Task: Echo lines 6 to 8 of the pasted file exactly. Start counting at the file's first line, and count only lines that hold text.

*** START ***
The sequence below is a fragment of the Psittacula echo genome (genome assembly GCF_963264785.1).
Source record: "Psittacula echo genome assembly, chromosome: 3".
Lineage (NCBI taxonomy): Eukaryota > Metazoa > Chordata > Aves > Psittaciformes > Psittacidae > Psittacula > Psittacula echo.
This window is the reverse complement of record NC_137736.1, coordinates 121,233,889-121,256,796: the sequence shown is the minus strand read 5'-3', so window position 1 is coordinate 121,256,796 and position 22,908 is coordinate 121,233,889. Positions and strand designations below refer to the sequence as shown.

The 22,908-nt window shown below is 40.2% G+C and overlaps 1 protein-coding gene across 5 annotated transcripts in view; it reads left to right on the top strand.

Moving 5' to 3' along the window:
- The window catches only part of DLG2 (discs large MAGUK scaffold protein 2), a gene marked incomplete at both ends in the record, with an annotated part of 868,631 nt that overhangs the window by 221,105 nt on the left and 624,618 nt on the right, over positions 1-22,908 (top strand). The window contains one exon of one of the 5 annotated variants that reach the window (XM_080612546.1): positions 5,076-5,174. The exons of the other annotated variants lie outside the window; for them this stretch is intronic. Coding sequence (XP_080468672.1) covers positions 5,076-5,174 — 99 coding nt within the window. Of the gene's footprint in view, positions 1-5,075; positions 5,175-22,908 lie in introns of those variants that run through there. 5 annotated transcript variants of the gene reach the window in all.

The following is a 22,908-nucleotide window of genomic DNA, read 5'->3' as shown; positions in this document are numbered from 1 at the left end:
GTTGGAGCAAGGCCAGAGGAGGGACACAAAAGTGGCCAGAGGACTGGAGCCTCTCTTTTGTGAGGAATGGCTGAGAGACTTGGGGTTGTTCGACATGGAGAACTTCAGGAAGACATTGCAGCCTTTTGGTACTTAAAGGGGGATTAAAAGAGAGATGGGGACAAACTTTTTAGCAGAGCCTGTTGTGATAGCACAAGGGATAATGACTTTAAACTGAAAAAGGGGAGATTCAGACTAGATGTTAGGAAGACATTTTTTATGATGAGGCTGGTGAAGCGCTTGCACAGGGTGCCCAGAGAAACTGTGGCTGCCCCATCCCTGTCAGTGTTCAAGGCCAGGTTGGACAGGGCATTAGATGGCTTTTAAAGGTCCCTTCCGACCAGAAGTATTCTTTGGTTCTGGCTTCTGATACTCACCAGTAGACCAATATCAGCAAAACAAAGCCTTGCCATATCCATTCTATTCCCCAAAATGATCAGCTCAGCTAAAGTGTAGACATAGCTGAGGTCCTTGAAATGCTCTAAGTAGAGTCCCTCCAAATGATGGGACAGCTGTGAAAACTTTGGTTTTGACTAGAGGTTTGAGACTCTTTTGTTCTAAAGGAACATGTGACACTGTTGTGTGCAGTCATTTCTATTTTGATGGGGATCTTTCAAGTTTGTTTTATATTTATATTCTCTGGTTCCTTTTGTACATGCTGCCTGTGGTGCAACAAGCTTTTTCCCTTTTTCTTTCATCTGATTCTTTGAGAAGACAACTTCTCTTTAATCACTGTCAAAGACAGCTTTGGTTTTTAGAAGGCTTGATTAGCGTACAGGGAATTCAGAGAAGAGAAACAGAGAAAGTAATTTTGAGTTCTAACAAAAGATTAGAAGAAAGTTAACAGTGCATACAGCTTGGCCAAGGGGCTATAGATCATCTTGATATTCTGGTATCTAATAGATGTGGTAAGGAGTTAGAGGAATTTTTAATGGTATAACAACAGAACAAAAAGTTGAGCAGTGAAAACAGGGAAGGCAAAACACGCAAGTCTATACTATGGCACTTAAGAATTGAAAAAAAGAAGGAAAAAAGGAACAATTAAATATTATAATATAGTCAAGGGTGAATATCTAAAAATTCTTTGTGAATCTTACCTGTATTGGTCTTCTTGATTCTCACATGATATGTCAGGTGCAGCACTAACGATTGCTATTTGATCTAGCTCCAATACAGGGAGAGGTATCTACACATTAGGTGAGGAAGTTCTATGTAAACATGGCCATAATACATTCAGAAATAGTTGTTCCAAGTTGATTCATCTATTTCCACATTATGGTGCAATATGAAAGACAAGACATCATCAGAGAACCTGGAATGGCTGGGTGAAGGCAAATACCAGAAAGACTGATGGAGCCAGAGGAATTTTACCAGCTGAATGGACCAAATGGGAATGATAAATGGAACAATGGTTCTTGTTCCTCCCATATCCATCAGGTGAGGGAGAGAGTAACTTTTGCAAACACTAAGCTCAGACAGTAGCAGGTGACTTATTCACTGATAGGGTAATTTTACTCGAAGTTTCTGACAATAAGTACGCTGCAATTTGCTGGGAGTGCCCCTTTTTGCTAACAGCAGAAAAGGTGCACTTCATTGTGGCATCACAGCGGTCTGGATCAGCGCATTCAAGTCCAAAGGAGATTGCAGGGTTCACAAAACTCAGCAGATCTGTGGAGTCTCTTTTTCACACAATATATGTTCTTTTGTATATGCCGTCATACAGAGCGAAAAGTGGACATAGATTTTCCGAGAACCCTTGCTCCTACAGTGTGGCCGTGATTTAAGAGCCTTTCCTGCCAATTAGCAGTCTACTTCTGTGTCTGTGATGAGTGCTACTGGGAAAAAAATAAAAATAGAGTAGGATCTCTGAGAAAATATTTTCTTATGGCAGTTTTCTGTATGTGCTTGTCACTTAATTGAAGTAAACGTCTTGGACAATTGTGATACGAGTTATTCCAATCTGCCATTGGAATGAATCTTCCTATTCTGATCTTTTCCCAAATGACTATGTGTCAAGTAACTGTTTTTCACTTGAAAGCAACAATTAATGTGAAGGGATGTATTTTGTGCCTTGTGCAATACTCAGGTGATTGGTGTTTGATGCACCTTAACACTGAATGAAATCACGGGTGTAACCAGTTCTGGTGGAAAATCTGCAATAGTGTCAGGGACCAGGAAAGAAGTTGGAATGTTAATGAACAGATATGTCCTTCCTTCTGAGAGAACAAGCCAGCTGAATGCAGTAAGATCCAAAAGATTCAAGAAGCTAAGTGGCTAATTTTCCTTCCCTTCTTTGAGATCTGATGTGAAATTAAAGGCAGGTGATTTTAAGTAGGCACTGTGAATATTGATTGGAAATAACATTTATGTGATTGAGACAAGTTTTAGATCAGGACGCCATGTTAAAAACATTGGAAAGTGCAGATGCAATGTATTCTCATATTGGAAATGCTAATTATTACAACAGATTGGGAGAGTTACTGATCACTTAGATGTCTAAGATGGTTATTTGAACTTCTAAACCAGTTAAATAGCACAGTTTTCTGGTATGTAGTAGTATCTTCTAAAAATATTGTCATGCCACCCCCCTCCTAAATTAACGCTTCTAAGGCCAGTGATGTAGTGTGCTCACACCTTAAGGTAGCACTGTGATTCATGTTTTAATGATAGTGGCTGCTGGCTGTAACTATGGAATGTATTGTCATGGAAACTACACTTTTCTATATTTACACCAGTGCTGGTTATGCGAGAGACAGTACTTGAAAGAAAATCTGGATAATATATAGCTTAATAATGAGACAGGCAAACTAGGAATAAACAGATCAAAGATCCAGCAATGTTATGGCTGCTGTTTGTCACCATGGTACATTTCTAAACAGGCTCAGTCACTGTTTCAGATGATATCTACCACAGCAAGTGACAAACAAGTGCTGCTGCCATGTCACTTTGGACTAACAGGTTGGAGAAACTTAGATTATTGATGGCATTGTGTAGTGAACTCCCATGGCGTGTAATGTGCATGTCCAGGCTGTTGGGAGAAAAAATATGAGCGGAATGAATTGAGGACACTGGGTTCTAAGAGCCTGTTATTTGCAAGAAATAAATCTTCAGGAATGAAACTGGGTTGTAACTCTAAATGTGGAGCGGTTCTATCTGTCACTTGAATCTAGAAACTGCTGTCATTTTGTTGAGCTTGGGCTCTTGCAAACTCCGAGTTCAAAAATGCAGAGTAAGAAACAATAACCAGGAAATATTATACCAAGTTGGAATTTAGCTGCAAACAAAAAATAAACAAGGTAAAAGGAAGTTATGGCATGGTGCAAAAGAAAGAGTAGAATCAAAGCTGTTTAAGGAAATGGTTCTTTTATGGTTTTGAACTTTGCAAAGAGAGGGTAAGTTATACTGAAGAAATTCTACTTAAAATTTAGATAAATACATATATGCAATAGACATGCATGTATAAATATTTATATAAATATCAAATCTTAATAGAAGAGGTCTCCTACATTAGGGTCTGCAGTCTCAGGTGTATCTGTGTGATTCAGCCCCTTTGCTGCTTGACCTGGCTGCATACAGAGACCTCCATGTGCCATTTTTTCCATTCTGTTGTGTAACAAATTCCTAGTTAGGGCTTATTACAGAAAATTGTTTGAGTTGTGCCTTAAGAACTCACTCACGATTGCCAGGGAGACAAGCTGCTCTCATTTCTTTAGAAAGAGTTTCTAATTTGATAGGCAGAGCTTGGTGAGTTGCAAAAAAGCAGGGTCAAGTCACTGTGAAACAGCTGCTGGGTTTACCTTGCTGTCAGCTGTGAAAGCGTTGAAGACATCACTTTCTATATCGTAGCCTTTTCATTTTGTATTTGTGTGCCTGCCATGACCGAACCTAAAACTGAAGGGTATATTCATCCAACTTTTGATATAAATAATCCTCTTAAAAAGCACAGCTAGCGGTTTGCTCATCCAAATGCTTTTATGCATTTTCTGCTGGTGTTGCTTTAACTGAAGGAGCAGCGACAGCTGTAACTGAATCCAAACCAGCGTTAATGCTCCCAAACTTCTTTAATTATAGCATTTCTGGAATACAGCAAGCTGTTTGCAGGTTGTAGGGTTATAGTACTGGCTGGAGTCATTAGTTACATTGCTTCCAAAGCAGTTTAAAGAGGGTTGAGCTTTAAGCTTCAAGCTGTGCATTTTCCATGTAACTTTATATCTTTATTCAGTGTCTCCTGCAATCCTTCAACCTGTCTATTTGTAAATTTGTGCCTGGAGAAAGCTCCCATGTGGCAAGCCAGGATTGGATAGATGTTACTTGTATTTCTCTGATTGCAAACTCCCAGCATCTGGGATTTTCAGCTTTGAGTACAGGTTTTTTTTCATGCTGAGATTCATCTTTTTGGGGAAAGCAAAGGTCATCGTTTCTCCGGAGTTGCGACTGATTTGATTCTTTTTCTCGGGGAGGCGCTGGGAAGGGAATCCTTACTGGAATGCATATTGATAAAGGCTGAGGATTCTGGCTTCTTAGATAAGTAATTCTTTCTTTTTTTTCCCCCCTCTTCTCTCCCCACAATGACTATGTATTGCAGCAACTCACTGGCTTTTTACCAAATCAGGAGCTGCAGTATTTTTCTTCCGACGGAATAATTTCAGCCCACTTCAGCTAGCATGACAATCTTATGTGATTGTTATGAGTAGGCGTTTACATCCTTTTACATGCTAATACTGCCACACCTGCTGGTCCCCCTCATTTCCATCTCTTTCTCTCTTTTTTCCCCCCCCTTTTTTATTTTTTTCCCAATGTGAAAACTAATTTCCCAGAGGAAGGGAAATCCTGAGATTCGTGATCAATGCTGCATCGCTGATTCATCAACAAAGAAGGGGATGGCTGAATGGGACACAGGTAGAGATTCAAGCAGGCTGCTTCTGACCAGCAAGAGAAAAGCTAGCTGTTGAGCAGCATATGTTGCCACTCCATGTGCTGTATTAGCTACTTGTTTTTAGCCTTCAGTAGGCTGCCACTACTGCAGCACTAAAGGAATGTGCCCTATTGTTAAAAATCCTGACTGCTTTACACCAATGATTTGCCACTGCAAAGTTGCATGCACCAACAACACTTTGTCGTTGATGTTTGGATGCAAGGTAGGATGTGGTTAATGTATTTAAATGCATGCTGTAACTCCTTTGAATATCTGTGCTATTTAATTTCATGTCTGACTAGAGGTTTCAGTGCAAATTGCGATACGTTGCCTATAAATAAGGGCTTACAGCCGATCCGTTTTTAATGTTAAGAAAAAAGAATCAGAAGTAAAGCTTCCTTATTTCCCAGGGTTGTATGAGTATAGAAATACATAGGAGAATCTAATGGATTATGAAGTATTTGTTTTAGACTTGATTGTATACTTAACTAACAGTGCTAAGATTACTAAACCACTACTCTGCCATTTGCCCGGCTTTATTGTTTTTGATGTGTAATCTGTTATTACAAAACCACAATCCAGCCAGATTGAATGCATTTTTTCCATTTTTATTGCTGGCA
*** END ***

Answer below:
Moving 5' to 3' along the window:
- The window catches only part of DLG2 (discs large MAGUK scaffold protein 2), a gene marked incomplete at both ends in the record, with an annotated part of 868,631 nt that overhangs the window by 221,105 nt on the left and 624,618 nt on the right, over positions 1-22,908 (top strand). The window contains one exon of one of the 5 annotated variants that reach the window (XM_080612546.1): positions 5,076-5,174. The exons of the other annotated variants lie outside the window; for them this stretch is intronic. Coding sequence (XP_080468672.1) covers positions 5,076-5,174 — 99 coding nt within the window. Of the gene's footprint in view, positions 1-5,075; positions 5,175-22,908 lie in introns of those variants that run through there. 5 annotated transcript variants of the gene reach the window in all.

The following is a 22,908-nucleotide window of genomic DNA, read 5'->3' as shown; positions in this document are numbered from 1 at the left end: